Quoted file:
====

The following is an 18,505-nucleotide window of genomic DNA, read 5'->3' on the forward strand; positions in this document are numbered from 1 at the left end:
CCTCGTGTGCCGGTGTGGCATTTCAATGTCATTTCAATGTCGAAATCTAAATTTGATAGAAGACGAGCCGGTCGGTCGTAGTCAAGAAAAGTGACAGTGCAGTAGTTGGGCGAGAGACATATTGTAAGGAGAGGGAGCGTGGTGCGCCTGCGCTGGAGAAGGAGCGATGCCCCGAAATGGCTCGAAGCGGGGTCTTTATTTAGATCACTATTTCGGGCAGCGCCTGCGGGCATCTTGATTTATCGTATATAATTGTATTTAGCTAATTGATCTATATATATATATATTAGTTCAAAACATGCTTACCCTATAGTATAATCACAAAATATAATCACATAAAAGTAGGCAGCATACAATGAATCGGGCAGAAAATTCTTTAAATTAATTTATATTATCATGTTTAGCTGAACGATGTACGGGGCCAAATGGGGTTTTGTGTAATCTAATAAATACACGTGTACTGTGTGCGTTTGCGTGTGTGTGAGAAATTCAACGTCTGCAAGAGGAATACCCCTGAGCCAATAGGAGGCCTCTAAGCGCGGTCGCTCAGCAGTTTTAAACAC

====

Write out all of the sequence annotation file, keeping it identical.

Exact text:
The following is an 18,505-nucleotide window of genomic DNA, read 5'->3' on the forward strand; positions in this document are numbered from 1 at the left end:
CCTCGTGTGCCGGTGTGGCATTTCAATGTCATTTCAATGTCGAAATCTAAATTTGATAGAAGACGAGCCGGTCGGTCGTAGTCAAGAAAAGTGACAGTGCAGTAGTTGGGCGAGAGACATATTGTAAGGAGAGGGAGCGTGGTGCGCCTGCGCTGGAGAAGGAGCGATGCCCCGAAATGGCTCGAAGCGGGGTCTTTATTTAGATCACTATTTCGGGCAGCGCCTGCGGGCATCTTGATTTATCGTATATAATTGTATTTAGCTAATTGATCTATATATATATATATTAGTTCAAAACATGCTTACCCTATAGTATAATCACAAAATATAATCACATAAAAGTAGGCAGCATACAATGAATCGGGCAGAAAATTCTTTAAATTAATTTATATTATCATGTTTAGCTGAACGATGTACGGGGCCAAATGGGGTTTTGTGTAATCTAATAAATACACGTGTACTGTGTGCGTTTGCGTGTGTGTGAGAAATTCAACGTCTGCAAGAGGAATACCCCTGAGCCAATAGGAGGCCTCTAAGCGCGGTCGCTCAGCAGTTTTAAACAC